In its rebuttal to RWA, Harlequin stated: “It is disappointing that
the RWA has not recognized that publishing models have and will continue
to change. As a leading publisher of women’s fiction in a rapidly
changing environment, Harlequin’s intention is to provide authors access
to all publishing opportunities, traditional or otherwise.”

On this point, EPIC concedes that Harlequin is correct. RWA has not kept
up with the changing face of publishing. Their own members have begged
RWA’s Board of Directors to form committees and research the digital
age of publishing—and they have been denied until this moment, when
they have been forced to do so. RWA has frequently changed its
guidelines to avoid accepting the changing face of royalty-paying press,
in all its forms.

This is one of the core problems with RWA, SFWA, and MWA. A professional
organization must set standards, but changing those standards repeatedly
shows a certain amount of duplicity, and ignoring the changing industry
is worse. As industry organizations, at least staying abreast of new
trends is vital, even if your guidelines remain somewhat stagnant after
your debate on those changes.

The WA Perspective – The status quo?

Does RWA have the “right” to yank Harlequin’s status for
lending their name to a vanity publishing line? YES! RWA’s current
guidelines say that they must revoke Harlequin’s status; therefore,
doing so is the only correct course they can take.

RWA has won the respect of many for following its own guidelines despite
the size, history, and market presence of the publisher, and EPIC
applauds them for it. If Harlequin’s true intent is to funnel
aspiring authors that they reject over to “Harlequin Horizons,”
EPIC understands why RWA would deny Harlequin editors appointments at

EPIC sympathizes with authors affected by this. With Harlequin’s
status revoked, any Harlequin author who has not already submitted for
PAN and authors who might sign contracts with Harlequin are not eligible
for PAN. In future years, under the current guidelines, Harlequin books
would not be eligible to compete in the RITA, no matter which line they
come from.

Worse, SFWA and RWA have historically removed current paid members,
who’ve formerly qualified as published authors with a later-revoked
publisher, from membership or from membership perks they’d qualified
for, in previous industry dust-ups. Some of those authors never regained
the status they were stripped of.

Nevertheless, Harlequin had to realize that putting the Harlequin name
on a vanity line, then sending aspiring authors rejected by Harlequin
not to Carina–which is still traditional though e–but to the
Harlequin’s new vanity line and posting RWA links on the vanity
arm’s webpage would antagonize RWA, whose views on vanity publishing
were well known. In fact, the views of SFWA and MWA are well known.
These moves were not well considered. They made an immediate and
decisive move by the WAs necessary.

Self- and Vanity Publishing…An Apologia

There’s nothing inherently wrong with self/subsidy/vanity. Certain
niche markets and projects lend to it. As long as the presentation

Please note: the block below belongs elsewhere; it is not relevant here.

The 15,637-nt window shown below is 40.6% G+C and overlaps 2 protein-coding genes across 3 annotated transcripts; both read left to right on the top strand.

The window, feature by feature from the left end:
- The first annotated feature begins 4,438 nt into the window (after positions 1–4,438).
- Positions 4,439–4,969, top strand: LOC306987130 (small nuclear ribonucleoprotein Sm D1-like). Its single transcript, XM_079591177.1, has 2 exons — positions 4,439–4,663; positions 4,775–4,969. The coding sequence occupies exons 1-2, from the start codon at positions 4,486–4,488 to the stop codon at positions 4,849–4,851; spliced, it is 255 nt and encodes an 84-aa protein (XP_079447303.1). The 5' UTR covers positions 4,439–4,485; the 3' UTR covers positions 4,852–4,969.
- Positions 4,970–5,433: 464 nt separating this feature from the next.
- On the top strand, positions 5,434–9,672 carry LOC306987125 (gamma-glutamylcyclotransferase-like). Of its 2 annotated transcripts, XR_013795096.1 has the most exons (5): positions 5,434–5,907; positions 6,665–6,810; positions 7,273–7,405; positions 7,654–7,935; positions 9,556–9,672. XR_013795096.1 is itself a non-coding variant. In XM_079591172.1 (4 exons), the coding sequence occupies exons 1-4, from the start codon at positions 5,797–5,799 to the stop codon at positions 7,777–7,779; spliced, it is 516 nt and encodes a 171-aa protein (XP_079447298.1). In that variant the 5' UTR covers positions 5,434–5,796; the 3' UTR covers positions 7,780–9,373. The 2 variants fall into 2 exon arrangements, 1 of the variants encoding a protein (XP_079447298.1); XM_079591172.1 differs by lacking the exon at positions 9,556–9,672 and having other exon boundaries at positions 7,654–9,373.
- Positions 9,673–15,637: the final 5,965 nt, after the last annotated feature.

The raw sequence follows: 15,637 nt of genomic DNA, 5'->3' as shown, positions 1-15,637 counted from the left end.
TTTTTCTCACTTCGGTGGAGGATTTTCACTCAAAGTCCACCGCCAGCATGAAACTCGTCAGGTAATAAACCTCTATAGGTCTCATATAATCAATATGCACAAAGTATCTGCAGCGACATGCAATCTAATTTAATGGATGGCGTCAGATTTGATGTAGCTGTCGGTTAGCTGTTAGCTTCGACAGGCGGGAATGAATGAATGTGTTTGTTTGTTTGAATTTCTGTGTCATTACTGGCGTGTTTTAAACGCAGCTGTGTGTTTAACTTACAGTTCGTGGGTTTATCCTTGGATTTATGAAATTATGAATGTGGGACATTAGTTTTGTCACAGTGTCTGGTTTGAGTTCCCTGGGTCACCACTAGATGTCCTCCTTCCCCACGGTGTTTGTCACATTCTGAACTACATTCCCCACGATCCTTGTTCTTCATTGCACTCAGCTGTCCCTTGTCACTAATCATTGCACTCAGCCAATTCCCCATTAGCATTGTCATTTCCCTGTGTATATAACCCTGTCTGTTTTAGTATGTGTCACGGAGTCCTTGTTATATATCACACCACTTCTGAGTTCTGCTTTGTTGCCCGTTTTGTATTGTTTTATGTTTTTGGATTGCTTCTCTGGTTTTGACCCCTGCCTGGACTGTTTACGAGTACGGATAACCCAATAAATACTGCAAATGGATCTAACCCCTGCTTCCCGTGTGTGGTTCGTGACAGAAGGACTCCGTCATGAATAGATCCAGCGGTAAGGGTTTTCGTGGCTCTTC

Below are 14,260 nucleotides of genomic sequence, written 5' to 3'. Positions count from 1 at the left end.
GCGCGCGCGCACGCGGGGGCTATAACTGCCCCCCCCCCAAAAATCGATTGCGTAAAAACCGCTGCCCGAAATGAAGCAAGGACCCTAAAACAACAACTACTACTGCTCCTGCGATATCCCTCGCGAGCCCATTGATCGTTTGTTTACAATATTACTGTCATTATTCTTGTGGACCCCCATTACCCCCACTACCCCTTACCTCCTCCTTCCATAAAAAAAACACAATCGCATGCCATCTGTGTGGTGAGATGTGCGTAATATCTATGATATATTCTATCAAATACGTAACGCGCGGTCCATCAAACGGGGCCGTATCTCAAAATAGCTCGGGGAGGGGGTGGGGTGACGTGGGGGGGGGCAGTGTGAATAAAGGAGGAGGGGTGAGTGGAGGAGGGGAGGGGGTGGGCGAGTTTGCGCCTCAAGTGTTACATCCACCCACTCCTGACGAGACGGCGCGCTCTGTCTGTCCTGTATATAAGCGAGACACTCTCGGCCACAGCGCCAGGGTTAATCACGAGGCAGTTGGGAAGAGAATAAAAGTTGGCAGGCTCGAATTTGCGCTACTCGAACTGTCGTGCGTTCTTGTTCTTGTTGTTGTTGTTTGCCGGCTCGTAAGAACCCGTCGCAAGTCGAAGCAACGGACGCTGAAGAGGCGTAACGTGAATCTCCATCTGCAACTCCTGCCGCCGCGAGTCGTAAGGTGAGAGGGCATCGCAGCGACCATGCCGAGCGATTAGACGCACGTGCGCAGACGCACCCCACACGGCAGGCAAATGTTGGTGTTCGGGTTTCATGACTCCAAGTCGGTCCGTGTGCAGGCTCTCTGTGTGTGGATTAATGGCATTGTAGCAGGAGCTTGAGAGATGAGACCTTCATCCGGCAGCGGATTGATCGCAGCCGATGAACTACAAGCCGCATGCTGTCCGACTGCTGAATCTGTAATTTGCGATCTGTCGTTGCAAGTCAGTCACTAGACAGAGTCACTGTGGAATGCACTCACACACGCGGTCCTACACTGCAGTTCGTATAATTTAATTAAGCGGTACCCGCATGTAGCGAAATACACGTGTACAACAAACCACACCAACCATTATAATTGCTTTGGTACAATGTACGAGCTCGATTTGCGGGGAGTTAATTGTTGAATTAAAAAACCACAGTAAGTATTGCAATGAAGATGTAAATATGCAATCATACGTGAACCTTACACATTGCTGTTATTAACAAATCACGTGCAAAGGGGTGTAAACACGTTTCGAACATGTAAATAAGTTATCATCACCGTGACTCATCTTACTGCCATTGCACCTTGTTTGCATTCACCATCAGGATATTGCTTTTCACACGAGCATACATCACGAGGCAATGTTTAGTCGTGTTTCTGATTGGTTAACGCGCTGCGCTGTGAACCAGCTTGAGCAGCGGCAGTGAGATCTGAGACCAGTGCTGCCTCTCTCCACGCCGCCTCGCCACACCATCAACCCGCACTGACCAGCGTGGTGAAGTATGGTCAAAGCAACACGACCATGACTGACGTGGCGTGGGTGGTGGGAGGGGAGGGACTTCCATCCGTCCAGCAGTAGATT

(editing, cover, formatting, etc.) is sound, and the authors know going
in what the pros and cons are, everything is good.

There are good, bad, and ugly examples of publishing everywhere, from
the NY conglomerate’s main lines to indie/e to s/s/v. If an author
chooses to go the final route, it is on him/her to make sure the
presentation and marketing plan are sound. EPIC encourages authors to
make those decisions for themselves, without artificial interference
from the organization about it. We’re here to support our members,
not to make their choices for them in an effort to “protect”

On the other hand, EPIC stands with several editors and authors who have
tossed their rocks at Harlequin over the wording on the Horizons site.
According to Dee Powers’ yearly questionnaire of NY editors and
agents, indie/e is considered a viable resume point for a writer; s/s/v,
at this time, is not, unless you hit the sales jackpot, which is highly
unlikely but admittedly possible. The Horizons site gives the impression
that publication there will not only be respected but also that it will
open the door to not only Harlequin but also other NY conglomerate
publishers and even Hollywood…if you pay enough and work hard enough.
It goes against the grain of full disclosure in the pitfalls and
problems with s/s/v. On that point, I agree with SFWA’s response to

Harlequin’s newest tack is to remove their name from the Horizons
vanity line. If that also includes not funneling rejections from
Harlequin to that line and removing the ads for Horizons from the main
HQ site, it may actually fly with the WAs. Or it may not. SFWA, at
least, has made it clear that they want full disclosure of the pitfalls
and problems of s/s/v included to reinstate Harlequin.

A Final Word from EPIC –

One of EPIC’s missions is to educate authors on all the options
available in publishing and to promote good practice and good business
relations between author and publisher. It’s a brave new world in
publishing circles, and the growing pains are coming to the fore.

Brenna Lyons: EPIC President
Electronically Published Internet Connection

sad-faceI know I’ve been really remiss in keeping up with blog postings.  Too many other things stealing my attention, and I haven’t been writing so…

I’ve had nothing writing-related to say.


I’ve just finished synopsizing a new book, one that will feature a character from Summermoon Fire, but not be a sequel.  If that makes sense at all.  I played around with the idea of writing a full sequel, involving all the characters, but in the end discarded it.  It may happen, eventually, but I wanted to set this newest book in another world, and most of the characters in SF are firmly attached to earth.  So I’ve sent one of the characters on a mission, and we’ll have to see whether he succeeds in it!

The book has the tentative title of Darkspar.  The main character is Marrin Faircrow.  Can’t tell you much about his background without giving Sons of the Mariner plot devices away, but I can say he is 17 years old and a bit of a rebel.  That should be enough to get started with anyhow!